This is a judgement-free zone
The last few days have been agony for me. After it got out that it was possible to download the Japanese version of Dark Souls III with English subtitles and menus, seemingly every YouTuber and streamer in the world has made it their mission to race through the game as fast as possible. As a hopeless fanatic for Dark Souls, it’s been difficult to resist the temptation to take a little peek over the past week.
I don’t want to spoil Dark Souls III for myself. But also, I really want to spoil Dark Souls III for myself.
I made peace with spoilers years ago. It’s nearly impossible to see or play anything completely blind anymore. Marketing copy freely gives away key plot points, early leaks and builds make the rounds on the internet weeks in advance to every big release, and the reaction-based economy of YouTube means every detail and rumor is mined to exhaustion in the pursuit of views. Avoiding spoilers used to be a matter of simply not reading an article or telling your buddy to shut up. Now it feels like swimming upstream. You need to be on constant alert to avoid accidentally skimming over a sloppy tweet or reading a “SNAPE WAS FONTAINE AND ALSO DEAD ALL ALONG” troll post on a forum.
And honestly, that’s fine. It turns out spoilers generally don’t harm most people’s enjoyment of a movie or game. In fact, there are people that argue spoilers help people enjoy media more. I don’t know about that, but I know I’ll personally spoil the shit our of a game, especially if I’m on the fence about playing it. Often, this is just a way of saving time. If the details seem interesting enough that I’d like to see how they play out in motion, that can be a selling point. If they seem dull or predictable, that game will get pushed further down my “maybe someday” pile.
But Dark Souls is different.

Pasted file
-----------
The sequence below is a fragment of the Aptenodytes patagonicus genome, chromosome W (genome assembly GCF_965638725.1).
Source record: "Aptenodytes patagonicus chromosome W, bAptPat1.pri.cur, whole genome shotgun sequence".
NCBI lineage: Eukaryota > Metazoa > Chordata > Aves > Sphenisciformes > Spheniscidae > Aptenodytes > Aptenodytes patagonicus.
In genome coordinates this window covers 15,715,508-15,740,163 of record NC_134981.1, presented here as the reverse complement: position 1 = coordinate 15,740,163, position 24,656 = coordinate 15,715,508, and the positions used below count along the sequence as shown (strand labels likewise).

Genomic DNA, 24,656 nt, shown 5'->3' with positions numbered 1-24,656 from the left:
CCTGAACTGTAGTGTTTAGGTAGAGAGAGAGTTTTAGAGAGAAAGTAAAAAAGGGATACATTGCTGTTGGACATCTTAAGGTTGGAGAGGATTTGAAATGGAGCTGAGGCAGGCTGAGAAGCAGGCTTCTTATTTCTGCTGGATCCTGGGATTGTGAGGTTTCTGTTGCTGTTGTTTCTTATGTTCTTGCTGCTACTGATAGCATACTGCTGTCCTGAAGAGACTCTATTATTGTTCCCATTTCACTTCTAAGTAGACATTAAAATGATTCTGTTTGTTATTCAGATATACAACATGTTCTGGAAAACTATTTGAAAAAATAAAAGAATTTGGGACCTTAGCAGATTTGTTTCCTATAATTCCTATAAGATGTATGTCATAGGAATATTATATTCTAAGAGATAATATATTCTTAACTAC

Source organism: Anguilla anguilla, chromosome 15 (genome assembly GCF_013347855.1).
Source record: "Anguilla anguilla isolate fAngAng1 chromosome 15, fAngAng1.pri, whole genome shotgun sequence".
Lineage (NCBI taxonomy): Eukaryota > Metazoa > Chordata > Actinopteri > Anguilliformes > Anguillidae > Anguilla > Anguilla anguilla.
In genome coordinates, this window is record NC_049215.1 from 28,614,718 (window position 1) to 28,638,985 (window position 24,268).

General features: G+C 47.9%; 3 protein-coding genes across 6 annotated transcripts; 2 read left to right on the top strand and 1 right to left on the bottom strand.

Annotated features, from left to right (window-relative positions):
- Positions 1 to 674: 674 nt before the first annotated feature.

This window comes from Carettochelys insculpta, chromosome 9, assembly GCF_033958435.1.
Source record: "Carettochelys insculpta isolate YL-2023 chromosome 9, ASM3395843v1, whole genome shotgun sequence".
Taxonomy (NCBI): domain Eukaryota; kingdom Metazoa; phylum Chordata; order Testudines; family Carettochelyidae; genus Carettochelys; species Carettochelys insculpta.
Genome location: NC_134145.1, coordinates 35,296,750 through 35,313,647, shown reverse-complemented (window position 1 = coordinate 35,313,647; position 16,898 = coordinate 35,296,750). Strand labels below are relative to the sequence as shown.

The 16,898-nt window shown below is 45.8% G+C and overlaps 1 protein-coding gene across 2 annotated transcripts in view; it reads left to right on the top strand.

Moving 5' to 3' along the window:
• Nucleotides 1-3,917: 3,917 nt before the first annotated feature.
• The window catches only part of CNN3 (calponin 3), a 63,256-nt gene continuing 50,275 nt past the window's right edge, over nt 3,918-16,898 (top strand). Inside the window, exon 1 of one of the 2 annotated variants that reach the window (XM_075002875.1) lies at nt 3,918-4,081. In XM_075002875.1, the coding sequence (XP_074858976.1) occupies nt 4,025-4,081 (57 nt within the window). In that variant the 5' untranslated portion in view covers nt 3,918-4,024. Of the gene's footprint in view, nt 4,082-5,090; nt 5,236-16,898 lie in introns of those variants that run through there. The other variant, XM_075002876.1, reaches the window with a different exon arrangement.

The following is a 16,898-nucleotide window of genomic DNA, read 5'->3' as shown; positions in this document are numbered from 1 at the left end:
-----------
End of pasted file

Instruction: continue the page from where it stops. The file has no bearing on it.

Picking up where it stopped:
My blind playthrough of the first Dark Souls is one of the most memorable, and personally important, experiences I’ve ever had with a video game. I know, I know, “another writer has a deep personal connection to Dark Souls, go figure,” but it’s true. Dark Souls is probably my favorite game of all time. It tapped into everything I love and desire most about games, the perfected promise Zelda II made to me so many years ago.
It offered me a strange and dangerous land to explore. Unimaginably savage beasts and towering bosses that seemed all but impossible at first blush. Mystery was the thick life blood of the game, running through everything from the story and world to the menu statistics and mechanics. For better-or-worse, a big part of playing Dark Souls is learning how to understand Dark Souls.
And I did it blind. While Demon Souls certainly had its champions heralding it as an unappreciated masterpiece, the Souls brand hadn’t yet reached the critical mass of lore videos, memes, and rabid, insatiable fandom it has now. It was easy to play Dark Souls blind in those first few weeks. In fact, comparing your progress to your friends (in a cagey and vague way) was one of the biggest thrills Lordran had to offer at the time.
But that was then. Now, Dark Souls has its own little cottage industry, a secondary economy of wiki authors, PvP sizzle-reel champions, and lore-masters. And I have less time to blindly wander around strange lands getting killed repeatedly by monsters and messing up my character stats with blind ignorance. Honestly, I ended up watching a lot of Bloodborne material before and while I was playing it, and it’s hard to say what effect it had on my enjoyment.
I really liked Bloodborne. It’s a fantastic game that I could lose myself in for hours. But, I didn’t love it like I did Dark Souls. The why and how of that is hard to say. It could just be that it’s hard to surprise someone a third time. Or you could blame it on the change of setting, or the more aggressive gameplay.
Or, maybe I did it to myself. I never connected with Yharnam the way I connected to Lordran because I didn’t have to, because I had an inkling of the right way to go through the game, how to build a strong character out of the gate. Did spoiling certain sections, or planning out a build before jumping in hurt the game? Would I have liked it more going in blind? Or would I have burned out and liked it even less?
I don’t know if spoilers hurt a person’s enjoyment of a game, or helps. I’m not going to argue the virtues of watching some YouTube videos or reading some item descriptions early, one way or another. All I know is that personally, I’m not going to take the chance on this one (even though a part of me really wants to).
How ’bout you? If you intend to play Dark Souls III, are you taking pains to go in blind? Are you sitting up every night watching Let’s Plays and streams, already planning your killer PvP invader build? Are you trying to take the middle way, maybe dipping your toes into some of the gameplay, but trying to keep the bosses and covenants a surprise?
What’s your Dark Souls spoiler strategy?